Idea No. 5

FEED THE BIRDS

Here are some photos of some of the “raw ingredients” for a recipe to feed the birds, that I described in my book.

Peanuts are always a winner and a good first buy:

They can be semi-ground-up to make them easier for the birds to take:

I put the ground nuts in a nut hanger like this one. I prefer the kind shown, with two or four holes and perches for the birds. You can also put them in a wire hanger which the birds peck through to get the nuts.

Sunflower seeds are also very popular. These are black sunflower seeds:

Again, you can pour them into a seed hanger like this. The greenfinches love to just sit on the little perches and eat until they are full.

As I mentioned, bird seed comes in various mixes. You pay for what you get. The more expensive mixes have better quality seeds and greater variety. Some bird seed is especially made for ground-feeders, so you sprinkle it on the ground. Other seed mixes are more suitable to add to a seed feeder.

This is an example of the fat or suet cylinders that I was writing about. They are also very popular and are a high-energy food. This one has got seeds mixed in with the fat.

This one has small mealworms added to the fat mix.

You simply fix a length of string to the hook in the top and suspend it from your bird table, feeding pole, garden shed or the low branch of a tree:

Dried mealworms are readily available these days, in pots of 500 grams for example. You can place them in a plastic tray with drainage holes in the bottom, and secure it to your feeding station.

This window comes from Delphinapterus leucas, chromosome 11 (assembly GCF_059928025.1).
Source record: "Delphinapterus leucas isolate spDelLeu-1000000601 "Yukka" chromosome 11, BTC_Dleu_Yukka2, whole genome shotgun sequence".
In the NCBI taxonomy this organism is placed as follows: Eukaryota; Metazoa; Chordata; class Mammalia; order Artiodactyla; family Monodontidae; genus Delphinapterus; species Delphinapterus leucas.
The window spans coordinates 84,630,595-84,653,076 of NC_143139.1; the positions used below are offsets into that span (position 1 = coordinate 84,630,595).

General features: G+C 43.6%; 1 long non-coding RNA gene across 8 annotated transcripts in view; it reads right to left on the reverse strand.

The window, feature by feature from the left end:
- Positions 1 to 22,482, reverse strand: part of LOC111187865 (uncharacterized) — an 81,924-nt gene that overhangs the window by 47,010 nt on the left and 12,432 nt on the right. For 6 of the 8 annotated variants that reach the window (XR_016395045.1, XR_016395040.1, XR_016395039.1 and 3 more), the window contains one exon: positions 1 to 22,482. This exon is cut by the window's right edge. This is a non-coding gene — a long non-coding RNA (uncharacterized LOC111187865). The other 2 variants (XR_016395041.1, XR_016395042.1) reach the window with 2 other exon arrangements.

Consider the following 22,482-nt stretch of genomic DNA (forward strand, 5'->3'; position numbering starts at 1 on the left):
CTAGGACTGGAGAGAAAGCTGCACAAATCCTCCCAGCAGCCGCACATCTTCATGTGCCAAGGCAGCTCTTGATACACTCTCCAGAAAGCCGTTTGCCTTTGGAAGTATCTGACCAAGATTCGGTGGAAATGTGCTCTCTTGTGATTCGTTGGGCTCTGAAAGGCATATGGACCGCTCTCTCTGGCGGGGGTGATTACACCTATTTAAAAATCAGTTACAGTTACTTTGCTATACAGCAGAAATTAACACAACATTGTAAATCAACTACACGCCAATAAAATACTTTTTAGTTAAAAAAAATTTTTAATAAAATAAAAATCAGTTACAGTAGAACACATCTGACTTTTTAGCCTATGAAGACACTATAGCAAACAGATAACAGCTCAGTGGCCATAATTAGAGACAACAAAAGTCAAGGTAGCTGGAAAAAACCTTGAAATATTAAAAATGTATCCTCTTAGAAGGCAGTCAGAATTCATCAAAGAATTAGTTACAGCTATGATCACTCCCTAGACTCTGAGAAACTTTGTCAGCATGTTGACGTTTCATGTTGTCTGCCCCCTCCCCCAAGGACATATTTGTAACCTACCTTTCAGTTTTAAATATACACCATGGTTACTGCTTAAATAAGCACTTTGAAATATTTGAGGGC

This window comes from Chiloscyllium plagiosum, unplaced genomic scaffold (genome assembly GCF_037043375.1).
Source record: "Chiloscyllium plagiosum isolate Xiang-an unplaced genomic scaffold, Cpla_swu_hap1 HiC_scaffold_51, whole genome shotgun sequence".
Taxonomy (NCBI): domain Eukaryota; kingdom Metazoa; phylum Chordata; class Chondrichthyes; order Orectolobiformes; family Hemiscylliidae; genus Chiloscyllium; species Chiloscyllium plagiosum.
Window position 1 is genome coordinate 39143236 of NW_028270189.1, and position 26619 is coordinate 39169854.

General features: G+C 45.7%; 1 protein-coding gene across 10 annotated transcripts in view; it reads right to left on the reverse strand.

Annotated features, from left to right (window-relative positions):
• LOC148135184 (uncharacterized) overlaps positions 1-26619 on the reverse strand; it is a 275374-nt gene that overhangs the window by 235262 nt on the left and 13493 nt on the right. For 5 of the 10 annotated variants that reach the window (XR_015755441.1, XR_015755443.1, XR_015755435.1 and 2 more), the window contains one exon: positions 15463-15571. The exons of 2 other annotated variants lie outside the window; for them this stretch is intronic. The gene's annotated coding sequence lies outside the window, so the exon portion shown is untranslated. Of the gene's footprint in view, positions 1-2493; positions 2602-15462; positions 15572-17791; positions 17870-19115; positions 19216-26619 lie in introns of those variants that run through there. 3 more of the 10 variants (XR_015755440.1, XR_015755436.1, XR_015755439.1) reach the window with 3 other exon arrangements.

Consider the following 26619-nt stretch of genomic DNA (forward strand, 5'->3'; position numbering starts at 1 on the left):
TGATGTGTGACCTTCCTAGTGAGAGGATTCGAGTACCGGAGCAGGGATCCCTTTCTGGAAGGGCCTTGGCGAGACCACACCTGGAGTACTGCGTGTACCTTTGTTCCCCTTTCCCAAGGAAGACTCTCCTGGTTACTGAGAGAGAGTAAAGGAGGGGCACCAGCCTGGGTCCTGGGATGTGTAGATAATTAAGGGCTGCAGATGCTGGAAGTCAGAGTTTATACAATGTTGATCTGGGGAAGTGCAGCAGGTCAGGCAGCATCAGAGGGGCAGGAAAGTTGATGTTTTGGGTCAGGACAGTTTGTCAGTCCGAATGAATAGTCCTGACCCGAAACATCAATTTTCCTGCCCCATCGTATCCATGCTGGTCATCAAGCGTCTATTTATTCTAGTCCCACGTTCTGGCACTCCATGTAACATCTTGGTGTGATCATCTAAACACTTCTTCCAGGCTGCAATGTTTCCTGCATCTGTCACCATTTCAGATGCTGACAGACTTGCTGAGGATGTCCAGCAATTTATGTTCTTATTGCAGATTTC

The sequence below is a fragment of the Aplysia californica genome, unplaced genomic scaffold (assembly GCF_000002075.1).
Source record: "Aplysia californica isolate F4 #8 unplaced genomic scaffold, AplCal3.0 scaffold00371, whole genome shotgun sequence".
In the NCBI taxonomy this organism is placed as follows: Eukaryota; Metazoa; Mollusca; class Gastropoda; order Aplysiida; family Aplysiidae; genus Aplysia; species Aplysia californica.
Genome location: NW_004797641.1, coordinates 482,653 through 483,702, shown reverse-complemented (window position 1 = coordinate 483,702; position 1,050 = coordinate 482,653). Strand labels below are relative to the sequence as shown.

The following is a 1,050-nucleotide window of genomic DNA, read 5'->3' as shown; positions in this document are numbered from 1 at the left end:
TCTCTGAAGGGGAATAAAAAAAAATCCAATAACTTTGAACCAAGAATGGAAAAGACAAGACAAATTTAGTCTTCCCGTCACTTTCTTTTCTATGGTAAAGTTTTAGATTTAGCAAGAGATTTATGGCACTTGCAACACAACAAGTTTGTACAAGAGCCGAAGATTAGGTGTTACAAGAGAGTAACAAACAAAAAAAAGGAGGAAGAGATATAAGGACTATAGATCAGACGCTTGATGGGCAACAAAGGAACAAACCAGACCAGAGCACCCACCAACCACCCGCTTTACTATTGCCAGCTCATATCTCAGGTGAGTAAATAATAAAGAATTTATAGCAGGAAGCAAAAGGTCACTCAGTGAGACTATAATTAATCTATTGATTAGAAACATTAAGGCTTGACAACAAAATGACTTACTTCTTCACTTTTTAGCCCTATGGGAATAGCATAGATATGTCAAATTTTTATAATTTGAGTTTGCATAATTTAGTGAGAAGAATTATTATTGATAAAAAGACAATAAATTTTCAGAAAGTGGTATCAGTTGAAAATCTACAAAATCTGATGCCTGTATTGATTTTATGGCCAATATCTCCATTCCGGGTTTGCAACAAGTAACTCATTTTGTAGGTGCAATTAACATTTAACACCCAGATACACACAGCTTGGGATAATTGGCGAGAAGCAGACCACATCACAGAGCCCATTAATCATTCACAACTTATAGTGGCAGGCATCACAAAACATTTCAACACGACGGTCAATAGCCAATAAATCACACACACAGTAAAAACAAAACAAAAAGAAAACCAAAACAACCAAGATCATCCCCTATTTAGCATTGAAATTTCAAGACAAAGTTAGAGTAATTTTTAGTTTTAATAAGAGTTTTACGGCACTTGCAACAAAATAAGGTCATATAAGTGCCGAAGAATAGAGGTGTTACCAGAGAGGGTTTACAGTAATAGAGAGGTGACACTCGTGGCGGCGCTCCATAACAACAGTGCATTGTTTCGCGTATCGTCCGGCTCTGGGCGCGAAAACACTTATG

This is an example of a bird feeding station or pole. In its simplest and cheapest form it’s a pole with two arms at the top. More complex and expensive ones like this one include more hooks that are often adjustable hooks and which allow you to hang a number of bird feeders, plus a water bowl and mesh tray for mealworms and seeds.

Finally, attracting birds to the garden with food can also attract predators such as hawks – which can then eat the smaller birds! Showing the child a food chain like the one below can help them understand the workings of the natural world. It shows the difference between a pyramid of numbers and a pyramid of biomass (the dry mass of an organism). The total biomass at a particular step in a food chain is always less than the total biomass at the step before it. So a pyramid of biomass will always have this typical shape, whereas a pyramid of numbers can be any shape.

(c) BBC Bitesize

What bird food do you find attracts the most birds to your garden? Do you have any tips that I haven’t  covered in the book? Drop me a line in the Contact page or the comments below and I will add them here.